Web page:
Financial

The Secret Sauce for Orthopedics Bundled Payments Success

By Christoper Cheney

Hospitals need time to prepare for the proposed federal Comprehensive Care for Joint Replacement bundled payment model, says the American Hospital Association. But Meriter Hospital says “Bring it on!,” citing lower costs and better outcomes from its work in orthopedics bundled payments.

Meriter, a 448-bed acute-care facility located in Madison, WI, is part of West Des Moines, IA-based UnityPoint Health. In 2012, Meriter made its first foray into bundled payments, focusing on knee replacements. In 2014, the hospital expanded bundled payments to hip replacement procedures through a contract with the Centers for Medicare & Medicaid Services Bundled Payments for Care Improvements (BPCI) initiative.

The financial and clinical results of Meriter’s work with bundled payments have far exceeded expectations, says Philip Swain, PT, MBA, the hospital’s director of orthopedics and rehabilitation. “We were cutting costs, particularly from sending people home rather than to a skilled nursing facility, and I expected that to happen. What I didn’t expect is people are getting better care and better outcomes.”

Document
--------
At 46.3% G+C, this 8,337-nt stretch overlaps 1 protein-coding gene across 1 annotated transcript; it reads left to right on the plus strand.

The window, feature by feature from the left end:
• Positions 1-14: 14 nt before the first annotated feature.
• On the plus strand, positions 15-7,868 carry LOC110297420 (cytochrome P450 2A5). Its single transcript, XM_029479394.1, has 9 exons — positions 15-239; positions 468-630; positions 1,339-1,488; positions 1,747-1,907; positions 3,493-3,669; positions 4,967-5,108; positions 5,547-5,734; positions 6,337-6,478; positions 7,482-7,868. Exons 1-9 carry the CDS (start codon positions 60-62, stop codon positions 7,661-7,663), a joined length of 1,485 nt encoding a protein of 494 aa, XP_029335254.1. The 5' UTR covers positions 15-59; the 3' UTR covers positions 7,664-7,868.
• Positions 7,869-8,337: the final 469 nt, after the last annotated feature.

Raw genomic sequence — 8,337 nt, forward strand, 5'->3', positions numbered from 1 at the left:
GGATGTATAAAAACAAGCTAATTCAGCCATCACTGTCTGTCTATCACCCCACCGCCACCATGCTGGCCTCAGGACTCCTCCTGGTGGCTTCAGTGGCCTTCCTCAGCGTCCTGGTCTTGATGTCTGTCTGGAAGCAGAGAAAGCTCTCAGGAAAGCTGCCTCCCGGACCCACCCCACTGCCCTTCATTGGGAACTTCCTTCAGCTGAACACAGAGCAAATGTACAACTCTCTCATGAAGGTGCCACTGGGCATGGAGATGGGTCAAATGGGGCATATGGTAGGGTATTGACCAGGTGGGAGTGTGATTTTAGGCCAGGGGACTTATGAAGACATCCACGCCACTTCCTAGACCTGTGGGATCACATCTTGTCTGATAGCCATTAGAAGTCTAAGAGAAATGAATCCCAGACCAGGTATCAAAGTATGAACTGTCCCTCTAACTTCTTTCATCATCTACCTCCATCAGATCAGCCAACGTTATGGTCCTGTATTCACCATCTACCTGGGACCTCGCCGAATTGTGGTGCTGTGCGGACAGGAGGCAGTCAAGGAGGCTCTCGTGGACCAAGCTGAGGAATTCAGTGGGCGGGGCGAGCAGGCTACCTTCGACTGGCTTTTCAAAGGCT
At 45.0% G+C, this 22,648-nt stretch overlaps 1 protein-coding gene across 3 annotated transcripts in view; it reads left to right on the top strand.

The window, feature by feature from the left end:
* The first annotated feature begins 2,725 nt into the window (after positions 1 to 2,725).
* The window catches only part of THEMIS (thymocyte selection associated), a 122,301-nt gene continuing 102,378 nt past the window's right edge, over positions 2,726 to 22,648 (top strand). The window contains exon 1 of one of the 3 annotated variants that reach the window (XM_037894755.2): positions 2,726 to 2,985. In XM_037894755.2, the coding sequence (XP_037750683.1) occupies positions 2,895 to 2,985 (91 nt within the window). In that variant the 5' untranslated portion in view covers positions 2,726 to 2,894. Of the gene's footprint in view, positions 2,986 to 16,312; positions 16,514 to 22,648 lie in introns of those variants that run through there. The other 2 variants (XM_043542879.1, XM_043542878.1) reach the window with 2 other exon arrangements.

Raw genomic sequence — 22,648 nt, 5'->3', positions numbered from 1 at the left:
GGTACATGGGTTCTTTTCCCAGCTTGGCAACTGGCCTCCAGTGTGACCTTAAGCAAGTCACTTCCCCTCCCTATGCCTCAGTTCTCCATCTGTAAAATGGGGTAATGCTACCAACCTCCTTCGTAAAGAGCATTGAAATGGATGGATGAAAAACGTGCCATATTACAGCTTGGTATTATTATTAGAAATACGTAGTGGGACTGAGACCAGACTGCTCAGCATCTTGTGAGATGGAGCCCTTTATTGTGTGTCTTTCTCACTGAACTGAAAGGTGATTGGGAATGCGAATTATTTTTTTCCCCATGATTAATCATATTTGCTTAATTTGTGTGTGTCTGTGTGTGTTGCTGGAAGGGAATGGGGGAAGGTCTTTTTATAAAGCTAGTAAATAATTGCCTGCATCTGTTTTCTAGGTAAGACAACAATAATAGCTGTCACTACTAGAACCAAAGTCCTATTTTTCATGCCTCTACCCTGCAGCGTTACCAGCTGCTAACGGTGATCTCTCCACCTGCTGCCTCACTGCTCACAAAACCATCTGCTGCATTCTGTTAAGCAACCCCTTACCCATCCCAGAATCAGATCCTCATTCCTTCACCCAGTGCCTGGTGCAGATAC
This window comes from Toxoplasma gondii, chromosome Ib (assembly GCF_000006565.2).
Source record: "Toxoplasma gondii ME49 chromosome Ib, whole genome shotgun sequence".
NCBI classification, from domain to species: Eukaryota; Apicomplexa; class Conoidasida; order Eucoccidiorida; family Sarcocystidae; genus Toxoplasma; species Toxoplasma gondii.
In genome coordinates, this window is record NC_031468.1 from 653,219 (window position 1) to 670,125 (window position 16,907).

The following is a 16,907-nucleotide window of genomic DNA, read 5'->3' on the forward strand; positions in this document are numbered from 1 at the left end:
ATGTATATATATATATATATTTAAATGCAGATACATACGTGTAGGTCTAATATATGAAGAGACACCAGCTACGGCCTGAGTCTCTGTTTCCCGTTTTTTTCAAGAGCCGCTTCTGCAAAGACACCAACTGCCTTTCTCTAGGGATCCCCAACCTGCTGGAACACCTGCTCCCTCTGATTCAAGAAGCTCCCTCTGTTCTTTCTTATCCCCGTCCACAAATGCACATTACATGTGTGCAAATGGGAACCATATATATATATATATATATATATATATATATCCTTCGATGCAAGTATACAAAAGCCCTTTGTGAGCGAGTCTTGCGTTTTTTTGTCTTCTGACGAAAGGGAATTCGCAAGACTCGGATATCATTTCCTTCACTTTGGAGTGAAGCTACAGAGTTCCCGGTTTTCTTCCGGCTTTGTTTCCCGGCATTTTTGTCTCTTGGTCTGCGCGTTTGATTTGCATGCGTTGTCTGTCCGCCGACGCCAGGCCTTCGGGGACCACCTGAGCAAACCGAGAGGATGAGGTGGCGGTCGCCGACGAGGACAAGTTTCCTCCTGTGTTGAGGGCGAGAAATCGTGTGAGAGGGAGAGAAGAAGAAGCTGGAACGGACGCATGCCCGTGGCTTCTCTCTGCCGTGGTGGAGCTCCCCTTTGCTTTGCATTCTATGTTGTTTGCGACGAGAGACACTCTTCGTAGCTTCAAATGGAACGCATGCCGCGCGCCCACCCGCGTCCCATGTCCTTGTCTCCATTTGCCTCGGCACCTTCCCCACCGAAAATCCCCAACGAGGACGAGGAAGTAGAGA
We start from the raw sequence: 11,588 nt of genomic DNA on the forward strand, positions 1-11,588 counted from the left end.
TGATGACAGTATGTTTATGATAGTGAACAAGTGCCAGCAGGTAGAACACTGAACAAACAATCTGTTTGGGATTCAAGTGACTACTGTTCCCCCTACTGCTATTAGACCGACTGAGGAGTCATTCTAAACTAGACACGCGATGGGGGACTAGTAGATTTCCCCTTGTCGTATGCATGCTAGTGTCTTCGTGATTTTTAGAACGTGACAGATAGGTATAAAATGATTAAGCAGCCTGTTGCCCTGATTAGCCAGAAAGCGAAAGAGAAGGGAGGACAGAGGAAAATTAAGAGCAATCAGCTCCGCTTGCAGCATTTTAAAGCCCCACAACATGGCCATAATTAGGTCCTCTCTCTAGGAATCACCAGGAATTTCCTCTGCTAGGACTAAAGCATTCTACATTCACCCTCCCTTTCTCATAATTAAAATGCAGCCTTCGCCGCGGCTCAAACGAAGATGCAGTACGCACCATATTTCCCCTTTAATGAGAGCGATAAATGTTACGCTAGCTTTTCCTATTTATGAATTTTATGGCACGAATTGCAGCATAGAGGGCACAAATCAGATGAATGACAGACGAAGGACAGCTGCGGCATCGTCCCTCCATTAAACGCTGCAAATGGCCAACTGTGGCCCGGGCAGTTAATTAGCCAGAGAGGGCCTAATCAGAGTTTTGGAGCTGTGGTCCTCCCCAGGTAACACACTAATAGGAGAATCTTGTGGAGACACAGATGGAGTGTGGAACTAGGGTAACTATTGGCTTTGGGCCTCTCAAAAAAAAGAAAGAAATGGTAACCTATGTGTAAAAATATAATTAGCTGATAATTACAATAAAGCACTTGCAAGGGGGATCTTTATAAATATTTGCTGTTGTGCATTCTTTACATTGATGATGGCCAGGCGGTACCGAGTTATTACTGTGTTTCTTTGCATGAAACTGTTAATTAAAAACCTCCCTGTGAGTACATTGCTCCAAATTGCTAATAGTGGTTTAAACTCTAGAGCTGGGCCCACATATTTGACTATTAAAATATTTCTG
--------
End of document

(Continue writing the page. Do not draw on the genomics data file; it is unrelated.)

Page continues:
Since 2013, Meriter’s bundled payment programs for joint replacements have resulted in a 12% reduction in patient length of stay, a 23% decrease in discharges to skilled nursing facilities (SNFs), and a 68% drop in hospital readmissions, according to Wellbe, Inc. The Madison, WI-based company is providing Meriter with online patient engagement tools for joint replacement bundled payments. In addition to serving as “an electronic version of a care navigator,” Wellbe’s patient engagement capabilities include online preparedness surveys to gauge patient readiness for surgical procedures and collection of clinical outcome data for generating monthly reports, Swain says.

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